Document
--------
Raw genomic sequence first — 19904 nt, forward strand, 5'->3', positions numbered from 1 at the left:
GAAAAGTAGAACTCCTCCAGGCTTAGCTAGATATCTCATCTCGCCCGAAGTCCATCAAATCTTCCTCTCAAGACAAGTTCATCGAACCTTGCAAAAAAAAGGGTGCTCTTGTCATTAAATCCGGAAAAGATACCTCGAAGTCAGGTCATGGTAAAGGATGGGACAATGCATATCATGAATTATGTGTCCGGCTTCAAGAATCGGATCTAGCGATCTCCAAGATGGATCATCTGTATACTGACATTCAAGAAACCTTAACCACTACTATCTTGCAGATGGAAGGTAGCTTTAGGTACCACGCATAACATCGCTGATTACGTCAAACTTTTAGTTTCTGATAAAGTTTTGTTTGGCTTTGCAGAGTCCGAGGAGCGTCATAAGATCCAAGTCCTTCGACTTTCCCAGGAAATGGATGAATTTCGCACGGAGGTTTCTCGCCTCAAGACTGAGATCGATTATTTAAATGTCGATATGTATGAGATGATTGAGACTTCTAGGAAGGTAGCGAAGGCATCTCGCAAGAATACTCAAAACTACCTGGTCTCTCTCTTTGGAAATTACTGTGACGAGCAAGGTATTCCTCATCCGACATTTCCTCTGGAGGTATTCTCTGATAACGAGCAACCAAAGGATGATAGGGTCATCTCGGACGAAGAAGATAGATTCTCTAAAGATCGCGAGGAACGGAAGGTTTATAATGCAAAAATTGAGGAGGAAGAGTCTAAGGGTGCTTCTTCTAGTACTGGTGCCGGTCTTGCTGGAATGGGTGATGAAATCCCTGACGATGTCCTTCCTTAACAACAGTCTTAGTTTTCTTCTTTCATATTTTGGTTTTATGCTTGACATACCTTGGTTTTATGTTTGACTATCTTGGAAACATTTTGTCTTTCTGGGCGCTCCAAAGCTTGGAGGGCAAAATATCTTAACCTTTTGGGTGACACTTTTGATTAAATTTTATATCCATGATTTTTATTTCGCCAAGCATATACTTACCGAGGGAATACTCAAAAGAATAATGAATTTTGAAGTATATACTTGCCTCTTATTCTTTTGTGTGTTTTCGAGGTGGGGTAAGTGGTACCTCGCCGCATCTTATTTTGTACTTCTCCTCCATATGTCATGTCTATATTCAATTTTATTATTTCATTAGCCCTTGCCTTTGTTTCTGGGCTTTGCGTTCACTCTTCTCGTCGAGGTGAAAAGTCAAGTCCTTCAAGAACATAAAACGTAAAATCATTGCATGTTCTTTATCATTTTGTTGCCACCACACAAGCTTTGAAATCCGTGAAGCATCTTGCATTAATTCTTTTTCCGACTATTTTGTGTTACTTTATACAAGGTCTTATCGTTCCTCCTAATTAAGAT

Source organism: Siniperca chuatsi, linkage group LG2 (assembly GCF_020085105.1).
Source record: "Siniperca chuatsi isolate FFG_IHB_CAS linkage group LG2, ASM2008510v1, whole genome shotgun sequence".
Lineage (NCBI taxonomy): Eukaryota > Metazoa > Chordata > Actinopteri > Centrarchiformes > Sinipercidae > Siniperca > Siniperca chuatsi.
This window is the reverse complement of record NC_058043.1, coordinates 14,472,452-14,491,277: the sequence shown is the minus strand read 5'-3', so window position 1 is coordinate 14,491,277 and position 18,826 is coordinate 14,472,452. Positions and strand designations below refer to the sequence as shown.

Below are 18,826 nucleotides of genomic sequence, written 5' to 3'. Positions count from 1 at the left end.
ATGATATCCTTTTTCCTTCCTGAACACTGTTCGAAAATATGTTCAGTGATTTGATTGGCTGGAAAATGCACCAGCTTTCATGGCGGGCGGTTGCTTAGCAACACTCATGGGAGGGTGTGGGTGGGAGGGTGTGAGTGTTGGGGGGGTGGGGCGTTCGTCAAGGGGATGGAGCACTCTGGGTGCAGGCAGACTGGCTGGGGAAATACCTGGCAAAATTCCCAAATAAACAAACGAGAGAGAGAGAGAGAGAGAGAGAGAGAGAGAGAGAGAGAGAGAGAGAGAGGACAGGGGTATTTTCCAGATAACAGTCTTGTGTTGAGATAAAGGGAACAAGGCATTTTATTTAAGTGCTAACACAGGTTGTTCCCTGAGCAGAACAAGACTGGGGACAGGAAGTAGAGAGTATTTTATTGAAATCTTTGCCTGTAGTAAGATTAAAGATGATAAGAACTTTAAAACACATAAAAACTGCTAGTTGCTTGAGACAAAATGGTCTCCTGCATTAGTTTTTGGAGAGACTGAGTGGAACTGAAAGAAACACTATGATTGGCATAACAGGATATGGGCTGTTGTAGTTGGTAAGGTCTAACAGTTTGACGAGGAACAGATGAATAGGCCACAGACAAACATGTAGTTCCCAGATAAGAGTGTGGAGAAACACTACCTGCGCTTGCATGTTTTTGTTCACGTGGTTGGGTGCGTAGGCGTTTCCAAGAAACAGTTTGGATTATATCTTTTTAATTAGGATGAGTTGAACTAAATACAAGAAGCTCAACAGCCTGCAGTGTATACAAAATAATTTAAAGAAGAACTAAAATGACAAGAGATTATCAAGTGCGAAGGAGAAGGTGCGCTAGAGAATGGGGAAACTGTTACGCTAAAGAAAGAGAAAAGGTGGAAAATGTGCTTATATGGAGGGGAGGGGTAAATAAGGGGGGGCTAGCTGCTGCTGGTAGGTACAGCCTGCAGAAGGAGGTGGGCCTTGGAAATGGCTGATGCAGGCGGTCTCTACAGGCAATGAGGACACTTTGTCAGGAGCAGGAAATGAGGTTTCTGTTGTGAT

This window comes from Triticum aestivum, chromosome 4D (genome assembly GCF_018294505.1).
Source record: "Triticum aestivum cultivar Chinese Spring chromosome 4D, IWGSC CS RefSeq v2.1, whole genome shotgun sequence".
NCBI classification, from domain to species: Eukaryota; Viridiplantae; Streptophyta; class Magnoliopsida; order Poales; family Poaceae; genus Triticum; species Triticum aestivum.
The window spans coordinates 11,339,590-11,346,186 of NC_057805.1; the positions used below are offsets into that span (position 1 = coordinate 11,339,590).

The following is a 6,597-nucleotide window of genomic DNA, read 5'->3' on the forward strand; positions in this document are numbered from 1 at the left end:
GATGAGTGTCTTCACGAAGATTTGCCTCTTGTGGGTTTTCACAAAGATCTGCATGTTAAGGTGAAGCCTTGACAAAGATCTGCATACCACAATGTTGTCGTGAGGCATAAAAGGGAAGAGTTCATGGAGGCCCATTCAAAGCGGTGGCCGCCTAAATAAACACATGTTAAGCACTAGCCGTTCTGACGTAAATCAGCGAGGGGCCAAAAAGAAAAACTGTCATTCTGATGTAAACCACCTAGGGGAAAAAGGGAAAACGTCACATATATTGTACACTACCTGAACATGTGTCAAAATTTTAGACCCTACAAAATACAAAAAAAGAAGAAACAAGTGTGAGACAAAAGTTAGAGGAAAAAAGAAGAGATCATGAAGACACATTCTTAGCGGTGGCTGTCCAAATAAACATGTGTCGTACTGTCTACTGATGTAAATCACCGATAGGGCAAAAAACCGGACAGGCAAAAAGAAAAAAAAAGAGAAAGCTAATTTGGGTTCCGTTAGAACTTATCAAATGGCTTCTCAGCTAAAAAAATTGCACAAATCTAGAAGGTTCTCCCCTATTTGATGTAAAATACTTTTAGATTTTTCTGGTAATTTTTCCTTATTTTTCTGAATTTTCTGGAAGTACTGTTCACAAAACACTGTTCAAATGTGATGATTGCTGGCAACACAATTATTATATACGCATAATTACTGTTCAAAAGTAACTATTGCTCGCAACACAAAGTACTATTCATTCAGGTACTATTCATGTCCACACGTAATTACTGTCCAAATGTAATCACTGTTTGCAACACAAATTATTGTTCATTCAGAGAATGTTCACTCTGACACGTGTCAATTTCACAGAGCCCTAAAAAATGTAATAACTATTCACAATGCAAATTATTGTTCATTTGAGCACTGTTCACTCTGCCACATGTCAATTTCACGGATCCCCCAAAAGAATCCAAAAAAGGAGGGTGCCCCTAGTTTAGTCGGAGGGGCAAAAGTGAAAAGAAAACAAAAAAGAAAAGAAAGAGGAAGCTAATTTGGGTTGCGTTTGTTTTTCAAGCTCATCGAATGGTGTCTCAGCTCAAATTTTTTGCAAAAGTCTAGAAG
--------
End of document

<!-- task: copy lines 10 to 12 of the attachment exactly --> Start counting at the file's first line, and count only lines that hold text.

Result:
Source record: "Triticum aestivum cultivar Chinese Spring chromosome 4D, IWGSC CS RefSeq v2.1, whole genome shotgun sequence".
NCBI classification, from domain to species: Eukaryota; Viridiplantae; Streptophyta; class Magnoliopsida; order Poales; family Poaceae; genus Triticum; species Triticum aestivum.
The window spans coordinates 11,339,590-11,346,186 of NC_057805.1; the positions used below are offsets into that span (position 1 = coordinate 11,339,590).